Pervasive institutional racism and other manifestations of bigotry disproportionately impact marginalized communities; they are, as we are seeing at present (and have seen in the past), life-threatening. Systemic racism and injustice have a deleterious effect on the mental and physical health of both its targets and larger society. These realities are painful and difficult to process and "sit with." Accordingly we encourage you not to simply sit with them. We suggest that following a period of reflection, you work to actively confront these realities and honor your related emotions.
Confronting the reality of inequity and injustice and its impact on human lives is a part of the process of moving toward mental health and wellbeing for individuals, it is also a necessary means of creating societal change. We encourage Conn community members to stay aware of and to engage with these realities by pursuing accurate historic and current information. Additionally, we encourage taking related empowered actions to facilitate change. Know that change-oriented action comes in a variety of forms; for some it may involve written or verbal communication either in small spheres of influence or public forums. Others may engage in protests aimed at legislative reform. All change-oriented action is meaningful and has the potential to serve as a valuable contribution. Regardless of the specific mode of action, change-oriented processes facilitate hope, understanding, agency, and connection with others. Hope, understanding, agency, and connection between people increase mental health and wellbeing. Notably, these (among other things) are factors which may serve to reduce the biases that underlie discriminatory actions against others; the very change targeted by the actions.
We know that there is an emotional and physical toll related to confronting reality, speaking truth to power, protesting, and working toward equity and justice. Accordingly we offer the following recommendations related to engagement in that work: honor your limits by boundary setting, allow time and space for pauses and reflection, take breaks (or time away from action) as needed, engage in life-affirming pleasurable activities in between work to confront and address inequity-related realities. The treatment of Black people and other marginalized communities in our Nation often fails to reflect appreciation for and awareness of their humanity. Honoring the full humanity of others and yourself is at such times a radical act. Radical self-care is an integral part of sustainable work toward justice, surviving, and thriving during times of adversity. We urge Conn community members to couple change-focused engagement with radical self-care. Tend to your physical and mental health by engaging in regular practices of mindfulness, emotional processing, counseling support as necessary, and connections with others.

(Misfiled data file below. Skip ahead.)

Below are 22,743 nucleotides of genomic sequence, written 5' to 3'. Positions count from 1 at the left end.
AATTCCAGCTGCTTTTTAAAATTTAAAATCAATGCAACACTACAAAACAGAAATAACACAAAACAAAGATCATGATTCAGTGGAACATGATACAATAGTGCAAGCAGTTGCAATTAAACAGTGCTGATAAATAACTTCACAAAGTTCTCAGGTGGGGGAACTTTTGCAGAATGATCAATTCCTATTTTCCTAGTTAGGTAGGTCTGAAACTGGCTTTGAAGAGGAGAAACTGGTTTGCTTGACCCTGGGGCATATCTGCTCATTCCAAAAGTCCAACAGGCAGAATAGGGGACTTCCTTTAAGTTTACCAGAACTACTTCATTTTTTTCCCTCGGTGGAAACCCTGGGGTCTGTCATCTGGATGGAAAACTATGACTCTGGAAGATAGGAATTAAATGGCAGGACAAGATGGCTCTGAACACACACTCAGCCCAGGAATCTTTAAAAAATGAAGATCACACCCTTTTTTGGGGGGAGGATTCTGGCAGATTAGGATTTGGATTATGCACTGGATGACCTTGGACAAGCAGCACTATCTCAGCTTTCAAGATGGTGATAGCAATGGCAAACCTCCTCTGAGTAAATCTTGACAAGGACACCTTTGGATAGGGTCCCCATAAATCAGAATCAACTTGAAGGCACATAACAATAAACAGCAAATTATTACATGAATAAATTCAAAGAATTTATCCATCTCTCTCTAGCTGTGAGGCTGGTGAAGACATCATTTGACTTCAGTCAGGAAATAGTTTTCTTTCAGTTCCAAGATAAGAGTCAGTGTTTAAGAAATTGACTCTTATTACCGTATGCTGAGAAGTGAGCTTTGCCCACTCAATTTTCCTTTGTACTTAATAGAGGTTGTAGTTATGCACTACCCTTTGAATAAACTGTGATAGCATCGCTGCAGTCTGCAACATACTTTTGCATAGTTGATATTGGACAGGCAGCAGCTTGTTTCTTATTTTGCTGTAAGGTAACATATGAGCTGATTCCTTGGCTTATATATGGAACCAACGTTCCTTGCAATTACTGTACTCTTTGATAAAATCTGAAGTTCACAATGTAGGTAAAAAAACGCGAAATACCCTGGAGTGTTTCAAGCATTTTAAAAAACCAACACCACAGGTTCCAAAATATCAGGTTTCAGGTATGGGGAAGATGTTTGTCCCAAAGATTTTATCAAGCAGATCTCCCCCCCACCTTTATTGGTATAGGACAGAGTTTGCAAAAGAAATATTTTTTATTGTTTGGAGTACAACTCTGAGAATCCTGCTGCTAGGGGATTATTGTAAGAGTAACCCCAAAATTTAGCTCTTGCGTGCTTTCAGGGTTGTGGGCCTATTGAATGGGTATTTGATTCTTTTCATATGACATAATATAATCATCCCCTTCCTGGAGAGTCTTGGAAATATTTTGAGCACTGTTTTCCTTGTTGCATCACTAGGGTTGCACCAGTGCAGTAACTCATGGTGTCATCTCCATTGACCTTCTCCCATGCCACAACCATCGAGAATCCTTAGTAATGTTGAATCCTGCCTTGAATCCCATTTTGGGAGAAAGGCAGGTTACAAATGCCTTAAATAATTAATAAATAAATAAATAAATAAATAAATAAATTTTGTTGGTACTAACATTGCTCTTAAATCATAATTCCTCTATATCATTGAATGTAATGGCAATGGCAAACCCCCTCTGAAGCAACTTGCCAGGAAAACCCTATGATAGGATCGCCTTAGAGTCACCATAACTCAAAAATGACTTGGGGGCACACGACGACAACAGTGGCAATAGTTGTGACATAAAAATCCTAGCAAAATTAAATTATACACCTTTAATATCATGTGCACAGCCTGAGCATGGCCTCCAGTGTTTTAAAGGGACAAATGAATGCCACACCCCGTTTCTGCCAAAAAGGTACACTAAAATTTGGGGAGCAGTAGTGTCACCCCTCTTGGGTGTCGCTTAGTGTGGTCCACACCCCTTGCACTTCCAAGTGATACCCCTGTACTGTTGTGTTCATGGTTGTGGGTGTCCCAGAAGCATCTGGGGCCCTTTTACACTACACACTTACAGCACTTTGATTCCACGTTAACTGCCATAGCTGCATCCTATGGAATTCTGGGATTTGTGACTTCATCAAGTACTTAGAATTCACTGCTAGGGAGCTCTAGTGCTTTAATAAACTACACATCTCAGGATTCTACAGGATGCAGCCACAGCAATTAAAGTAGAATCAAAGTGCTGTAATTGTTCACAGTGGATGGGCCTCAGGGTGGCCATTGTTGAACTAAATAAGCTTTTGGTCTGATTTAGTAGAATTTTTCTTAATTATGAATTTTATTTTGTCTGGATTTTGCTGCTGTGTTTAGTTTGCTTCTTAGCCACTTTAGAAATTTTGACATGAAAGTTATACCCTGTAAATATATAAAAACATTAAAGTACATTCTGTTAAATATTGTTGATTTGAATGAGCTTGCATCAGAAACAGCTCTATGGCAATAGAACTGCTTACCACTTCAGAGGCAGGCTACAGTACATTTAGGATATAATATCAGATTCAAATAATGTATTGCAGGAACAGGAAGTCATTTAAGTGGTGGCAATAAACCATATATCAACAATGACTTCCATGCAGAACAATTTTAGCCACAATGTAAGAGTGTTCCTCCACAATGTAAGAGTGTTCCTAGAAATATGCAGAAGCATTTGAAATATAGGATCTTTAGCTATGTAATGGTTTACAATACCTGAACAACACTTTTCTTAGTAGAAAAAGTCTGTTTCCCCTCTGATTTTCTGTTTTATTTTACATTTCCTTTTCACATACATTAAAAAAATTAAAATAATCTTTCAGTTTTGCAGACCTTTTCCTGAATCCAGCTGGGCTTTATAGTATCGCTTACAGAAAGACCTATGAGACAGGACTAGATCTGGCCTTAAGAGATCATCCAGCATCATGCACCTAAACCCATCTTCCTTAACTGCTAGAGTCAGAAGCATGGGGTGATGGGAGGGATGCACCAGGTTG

Although we are not open during the summer months, we offer the resources that follow this letter to the community at this time. We look forward to engaging again with you all in the fall. Until then, please stay well and take good care,
Your Student Counseling Services and Student Health Services Staff
Resources to support your sustainable engagement in change-oriented action:
- Black Lives Matter Toolkits
- Interview with Rhonda Magee: When Mindfulness and Racism Interact
- Black Lives Matter Healing Action
- #Squadcare by Harris-Perry
- Mantay on Activism and Self-care
- Fighting Racism Through Inner Work
Resources for coping with and confronting racism for Black individuals and communities (curated by the University Of Illinois)
- Black Lives Matter: Meditations
- Common Coping Strategies
- Discrimination: What It Is and How to Cope
- Emotionally Restorative Self-Care for People of Color
- Filling Our Cups: 4 Ways People of Color Can Foster Mental Health and Practice Restorative Healing
- Grief is a Direct Impact of Racism: Eight Ways to Support Yourself
- Healing Justice is How We Can Sustain Black Lives
- Liberate Meditation App (by and for people of color)
- NAMI: African American Mental Health
- Proactively Coping with Racism
- Radical Self-Care in the Face of Mounting Racial Stress
- Racism Recovery Steps
- Recovering Emotionally From Disaster
- Supporting Kids of Color in the Wake of Racialized Violence
- Talking about Race: Self-Care
- Tips for Self-Care: When Police Brutality Has You Questioning Humanity and Social Media is Enough
- Tips for Supporting Each Other
- We Heal Too
Resources to facilitate antiracism (curated by the University Of Illinois)
- 75 Things White People Can Do for Racial Justice
- Antiracism Learning Opportunities through Enrich Chicago
- Antiracist Toolkit for Teachers and Researchers
- Detour-Spotting for White Antiracists
- Disarming Racial Microaggressions: Microintervention Strategies for Targets, White Allies, and Bystanders
- Expressive Writing Prompts to Use if You’ve Been Accused of White Fragility, Spiritual Bypassing, or White Privilege
- Harvard Implicit Bias Test
- How to Talk to Kids about Race: Books and Resources That Can Help
- How Well-Intentioned White Families Can Perpetuate Racism
- Resources for Educators Focusing on Antiracist Learning and Teaching
- Talking About Race: Being Antiracist
- Toolkit for Teaching about Racism
- White Privilege: Unpacking the Invisible Knapsack
Resources to facilitate ongoing efforts to coping with the global pandemic: